Legal Tender Definition

Singapore Won’t Tax Airdrops or Hard Forks Under New Crypto Guidance

The Inland Revenue Authority of Singapore's (IRAS) e-tax guide fills in the tax gaps for so-called “digital tokens,” a catch-all for three crypto types: payment tokens, used to by goods and services; utility tokens, which represent a right to goods and services; and security tokens, or digital securities. Each has a new definition and corresponding tax treatment from the IRAS. Meant as a guide for consumers and businesses as well as issuers of initial coin offerings (ICO), the guide describes a fragmented approach for an industry still coming into form. The tax guide also clarifies procedures for more obscure crypto events. For example, IRAS will not levy income taxes against airdropped payment tokens or those that come from a blockchain hard fork, which is a “windfall.”
IRAS’ guide considers payment tokens such as bitcoin to be “intangible property” instead of legal tender. If a consumer pays in bitcoin he is engaging in “barter trade” for which the goods and services are taxed, not the payment token itself. The same goes for businesses that can value their goods’ tax burden against government-issued money metrics.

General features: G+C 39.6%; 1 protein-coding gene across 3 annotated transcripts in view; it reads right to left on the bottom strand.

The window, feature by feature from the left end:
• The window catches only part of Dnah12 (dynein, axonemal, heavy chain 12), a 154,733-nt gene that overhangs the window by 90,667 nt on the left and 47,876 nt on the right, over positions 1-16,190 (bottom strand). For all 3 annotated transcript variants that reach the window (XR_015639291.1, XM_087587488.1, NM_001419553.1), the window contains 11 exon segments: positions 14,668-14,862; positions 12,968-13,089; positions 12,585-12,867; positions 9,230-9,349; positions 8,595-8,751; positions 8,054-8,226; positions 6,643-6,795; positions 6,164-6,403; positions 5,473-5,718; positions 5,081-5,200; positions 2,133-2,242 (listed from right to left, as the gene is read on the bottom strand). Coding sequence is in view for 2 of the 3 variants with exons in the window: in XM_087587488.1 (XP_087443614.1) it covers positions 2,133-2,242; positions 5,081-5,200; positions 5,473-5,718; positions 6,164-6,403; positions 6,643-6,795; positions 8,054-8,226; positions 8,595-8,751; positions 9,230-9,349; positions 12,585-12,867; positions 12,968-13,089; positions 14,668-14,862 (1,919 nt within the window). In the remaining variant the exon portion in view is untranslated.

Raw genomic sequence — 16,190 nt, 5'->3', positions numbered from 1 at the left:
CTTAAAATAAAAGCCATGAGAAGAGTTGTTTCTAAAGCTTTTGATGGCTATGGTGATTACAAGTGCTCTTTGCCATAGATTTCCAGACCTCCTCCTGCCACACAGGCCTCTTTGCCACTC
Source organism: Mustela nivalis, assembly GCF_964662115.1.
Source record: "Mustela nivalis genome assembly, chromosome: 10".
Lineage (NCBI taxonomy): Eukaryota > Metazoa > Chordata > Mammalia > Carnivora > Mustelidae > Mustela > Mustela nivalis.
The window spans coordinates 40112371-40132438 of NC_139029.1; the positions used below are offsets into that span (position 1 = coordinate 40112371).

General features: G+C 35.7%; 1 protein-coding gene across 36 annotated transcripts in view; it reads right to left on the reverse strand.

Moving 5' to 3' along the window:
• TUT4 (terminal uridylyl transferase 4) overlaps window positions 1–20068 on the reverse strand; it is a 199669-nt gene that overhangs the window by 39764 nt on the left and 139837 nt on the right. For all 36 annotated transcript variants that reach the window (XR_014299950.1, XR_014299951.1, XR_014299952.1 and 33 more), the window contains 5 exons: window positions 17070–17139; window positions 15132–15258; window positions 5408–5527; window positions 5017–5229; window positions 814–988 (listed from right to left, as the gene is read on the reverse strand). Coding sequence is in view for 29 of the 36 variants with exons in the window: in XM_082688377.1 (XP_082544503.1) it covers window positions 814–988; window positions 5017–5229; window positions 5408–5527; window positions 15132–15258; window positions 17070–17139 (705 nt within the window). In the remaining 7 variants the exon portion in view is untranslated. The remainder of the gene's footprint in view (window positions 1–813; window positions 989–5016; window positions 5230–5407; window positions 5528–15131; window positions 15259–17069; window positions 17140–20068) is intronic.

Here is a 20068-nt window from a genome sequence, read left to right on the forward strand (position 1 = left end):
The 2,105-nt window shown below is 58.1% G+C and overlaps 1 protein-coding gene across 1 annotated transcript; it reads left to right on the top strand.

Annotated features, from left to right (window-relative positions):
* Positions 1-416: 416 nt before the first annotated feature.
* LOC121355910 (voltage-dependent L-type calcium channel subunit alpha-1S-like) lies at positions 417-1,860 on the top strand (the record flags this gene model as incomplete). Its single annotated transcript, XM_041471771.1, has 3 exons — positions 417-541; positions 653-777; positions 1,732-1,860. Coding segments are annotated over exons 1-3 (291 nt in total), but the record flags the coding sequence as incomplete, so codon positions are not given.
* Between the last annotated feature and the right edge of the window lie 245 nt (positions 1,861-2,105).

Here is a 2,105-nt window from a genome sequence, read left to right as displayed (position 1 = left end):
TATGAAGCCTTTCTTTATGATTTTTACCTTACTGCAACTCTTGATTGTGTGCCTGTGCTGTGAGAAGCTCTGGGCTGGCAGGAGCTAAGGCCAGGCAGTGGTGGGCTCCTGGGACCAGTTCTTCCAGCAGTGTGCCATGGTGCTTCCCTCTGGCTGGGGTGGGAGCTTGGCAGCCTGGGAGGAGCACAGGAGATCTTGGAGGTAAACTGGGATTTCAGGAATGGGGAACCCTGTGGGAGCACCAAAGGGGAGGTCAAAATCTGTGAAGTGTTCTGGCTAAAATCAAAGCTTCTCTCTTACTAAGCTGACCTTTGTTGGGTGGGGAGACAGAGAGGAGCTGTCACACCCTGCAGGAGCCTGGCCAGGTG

Utility token transactions, conversely, are “unlikely” to trigger a taxable event for the user, whose acquisition of them as a right to future services “will be treated as prepayment.” In fact, utility tokens’ use will actually be deductible under the guide.
Security tokens operate under the same loose tax laws Asia’s tax haven applies to other securities. Singapore levies no capital gains tax on securities of any kind and sparingly taxes dividends depending on the issuer, leaving security tokens taxable only when classified as a “revenue asset.”
Singapore's investor-friendly tax scheme leaves security token ICO issuers with the entirety of their raised capital. Utility token ICO issuers are not so lucky. Their proceeds are effectively deferred revenue that is taxable as soon as they deliver the goods. Payment token ICO issuers need to pay right away, though the guide said such schemes are “uncommon.”
Join the chat — https://t.me/joinchat/AAAAAE84vCXg5PK-VpHADg
submitted by Golubyev_Sergiy to ico [link] [comments]

Singapore Won’t Tax Airdrops or Hard Forks Under New Crypto Guidance